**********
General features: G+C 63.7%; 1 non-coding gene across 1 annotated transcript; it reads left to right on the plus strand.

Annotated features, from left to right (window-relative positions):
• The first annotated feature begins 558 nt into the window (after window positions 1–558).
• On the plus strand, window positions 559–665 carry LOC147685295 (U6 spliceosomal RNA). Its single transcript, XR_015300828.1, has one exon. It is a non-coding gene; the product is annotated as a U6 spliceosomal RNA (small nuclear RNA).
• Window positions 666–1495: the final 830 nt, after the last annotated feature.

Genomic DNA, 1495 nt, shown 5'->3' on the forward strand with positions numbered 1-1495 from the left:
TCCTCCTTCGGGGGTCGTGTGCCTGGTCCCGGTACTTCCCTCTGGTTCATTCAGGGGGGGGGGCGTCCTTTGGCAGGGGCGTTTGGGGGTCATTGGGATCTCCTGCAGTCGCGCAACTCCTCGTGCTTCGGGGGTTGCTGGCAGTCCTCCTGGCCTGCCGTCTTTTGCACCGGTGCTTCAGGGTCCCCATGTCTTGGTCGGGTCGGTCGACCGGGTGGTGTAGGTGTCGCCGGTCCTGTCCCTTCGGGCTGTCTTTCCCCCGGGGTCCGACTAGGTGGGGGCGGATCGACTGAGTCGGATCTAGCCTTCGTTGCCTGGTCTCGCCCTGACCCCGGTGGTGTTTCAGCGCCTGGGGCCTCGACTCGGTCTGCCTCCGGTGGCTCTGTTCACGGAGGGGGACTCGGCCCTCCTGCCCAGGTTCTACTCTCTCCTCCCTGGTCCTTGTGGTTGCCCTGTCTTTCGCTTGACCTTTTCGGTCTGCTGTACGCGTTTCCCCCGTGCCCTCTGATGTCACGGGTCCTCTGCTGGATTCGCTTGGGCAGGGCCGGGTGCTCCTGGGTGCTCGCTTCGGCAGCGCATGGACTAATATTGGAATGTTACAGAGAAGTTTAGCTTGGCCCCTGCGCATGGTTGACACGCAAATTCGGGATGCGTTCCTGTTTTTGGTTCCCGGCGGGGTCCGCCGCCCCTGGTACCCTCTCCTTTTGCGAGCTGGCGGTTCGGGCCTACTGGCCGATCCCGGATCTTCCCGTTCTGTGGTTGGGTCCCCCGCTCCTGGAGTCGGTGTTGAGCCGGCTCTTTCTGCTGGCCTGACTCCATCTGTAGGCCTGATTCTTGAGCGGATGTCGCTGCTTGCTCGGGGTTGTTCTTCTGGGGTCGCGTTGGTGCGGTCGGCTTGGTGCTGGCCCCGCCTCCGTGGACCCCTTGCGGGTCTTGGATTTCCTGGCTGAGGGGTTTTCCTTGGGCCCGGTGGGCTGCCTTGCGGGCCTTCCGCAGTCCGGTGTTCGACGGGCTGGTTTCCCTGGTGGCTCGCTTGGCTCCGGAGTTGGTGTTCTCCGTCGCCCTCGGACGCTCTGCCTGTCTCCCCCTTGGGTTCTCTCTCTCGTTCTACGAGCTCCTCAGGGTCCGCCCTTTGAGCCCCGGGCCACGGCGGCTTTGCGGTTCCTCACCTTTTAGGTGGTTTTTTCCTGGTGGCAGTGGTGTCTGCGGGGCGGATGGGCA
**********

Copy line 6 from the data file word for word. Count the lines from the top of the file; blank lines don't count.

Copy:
Genomic DNA, 1495 nt, shown 5'->3' on the forward strand with positions numbered 1-1495 from the left: